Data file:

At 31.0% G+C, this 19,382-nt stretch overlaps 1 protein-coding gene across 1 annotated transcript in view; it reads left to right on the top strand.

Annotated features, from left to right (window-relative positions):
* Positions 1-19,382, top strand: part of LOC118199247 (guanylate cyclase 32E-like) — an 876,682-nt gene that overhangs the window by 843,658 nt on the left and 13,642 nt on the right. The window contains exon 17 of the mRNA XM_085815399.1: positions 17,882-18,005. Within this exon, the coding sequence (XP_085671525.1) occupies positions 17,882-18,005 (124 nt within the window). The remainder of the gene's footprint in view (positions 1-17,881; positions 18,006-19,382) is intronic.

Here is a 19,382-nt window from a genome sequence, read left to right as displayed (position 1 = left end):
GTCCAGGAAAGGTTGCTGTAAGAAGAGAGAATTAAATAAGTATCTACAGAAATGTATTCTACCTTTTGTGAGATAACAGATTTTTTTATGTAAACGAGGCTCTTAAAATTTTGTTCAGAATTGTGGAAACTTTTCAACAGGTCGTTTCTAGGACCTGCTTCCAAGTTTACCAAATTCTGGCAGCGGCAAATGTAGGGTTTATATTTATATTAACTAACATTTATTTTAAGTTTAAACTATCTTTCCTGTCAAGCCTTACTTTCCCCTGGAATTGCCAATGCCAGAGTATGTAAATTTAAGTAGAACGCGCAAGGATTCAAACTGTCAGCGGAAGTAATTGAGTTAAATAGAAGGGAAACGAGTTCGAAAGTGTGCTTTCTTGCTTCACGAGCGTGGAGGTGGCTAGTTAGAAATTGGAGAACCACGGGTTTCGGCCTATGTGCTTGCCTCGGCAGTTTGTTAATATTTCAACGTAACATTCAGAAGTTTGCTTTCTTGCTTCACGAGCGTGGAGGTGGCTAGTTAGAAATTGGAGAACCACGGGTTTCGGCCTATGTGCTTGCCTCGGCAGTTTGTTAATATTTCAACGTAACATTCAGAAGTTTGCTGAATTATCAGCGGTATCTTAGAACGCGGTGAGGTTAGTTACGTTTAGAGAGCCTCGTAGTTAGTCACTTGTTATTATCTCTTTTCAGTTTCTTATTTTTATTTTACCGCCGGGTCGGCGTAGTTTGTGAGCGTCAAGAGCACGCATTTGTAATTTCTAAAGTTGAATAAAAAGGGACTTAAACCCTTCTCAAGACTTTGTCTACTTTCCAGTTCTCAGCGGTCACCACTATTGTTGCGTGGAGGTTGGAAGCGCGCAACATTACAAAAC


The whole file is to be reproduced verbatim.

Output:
At 31.0% G+C, this 19,382-nt stretch overlaps 1 protein-coding gene across 1 annotated transcript in view; it reads left to right on the top strand.

Annotated features, from left to right (window-relative positions):
* Positions 1-19,382, top strand: part of LOC118199247 (guanylate cyclase 32E-like) — an 876,682-nt gene that overhangs the window by 843,658 nt on the left and 13,642 nt on the right. The window contains exon 17 of the mRNA XM_085815399.1: positions 17,882-18,005. Within this exon, the coding sequence (XP_085671525.1) occupies positions 17,882-18,005 (124 nt within the window). The remainder of the gene's footprint in view (positions 1-17,881; positions 18,006-19,382) is intronic.

Here is a 19,382-nt window from a genome sequence, read left to right as displayed (position 1 = left end):
GTCCAGGAAAGGTTGCTGTAAGAAGAGAGAATTAAATAAGTATCTACAGAAATGTATTCTACCTTTTGTGAGATAACAGATTTTTTTATGTAAACGAGGCTCTTAAAATTTTGTTCAGAATTGTGGAAACTTTTCAACAGGTCGTTTCTAGGACCTGCTTCCAAGTTTACCAAATTCTGGCAGCGGCAAATGTAGGGTTTATATTTATATTAACTAACATTTATTTTAAGTTTAAACTATCTTTCCTGTCAAGCCTTACTTTCCCCTGGAATTGCCAATGCCAGAGTATGTAAATTTAAGTAGAACGCGCAAGGATTCAAACTGTCAGCGGAAGTAATTGAGTTAAATAGAAGGGAAACGAGTTCGAAAGTGTGCTTTCTTGCTTCACGAGCGTGGAGGTGGCTAGTTAGAAATTGGAGAACCACGGGTTTCGGCCTATGTGCTTGCCTCGGCAGTTTGTTAATATTTCAACGTAACATTCAGAAGTTTGCTTTCTTGCTTCACGAGCGTGGAGGTGGCTAGTTAGAAATTGGAGAACCACGGGTTTCGGCCTATGTGCTTGCCTCGGCAGTTTGTTAATATTTCAACGTAACATTCAGAAGTTTGCTGAATTATCAGCGGTATCTTAGAACGCGGTGAGGTTAGTTACGTTTAGAGAGCCTCGTAGTTAGTCACTTGTTATTATCTCTTTTCAGTTTCTTATTTTTATTTTACCGCCGGGTCGGCGTAGTTTGTGAGCGTCAAGAGCACGCATTTGTAATTTCTAAAGTTGAATAAAAAGGGACTTAAACCCTTCTCAAGACTTTGTCTACTTTCCAGTTCTCAGCGGTCACCACTATTGTTGCGTGGAGGTTGGAAGCGCGCAACATTACAAAAC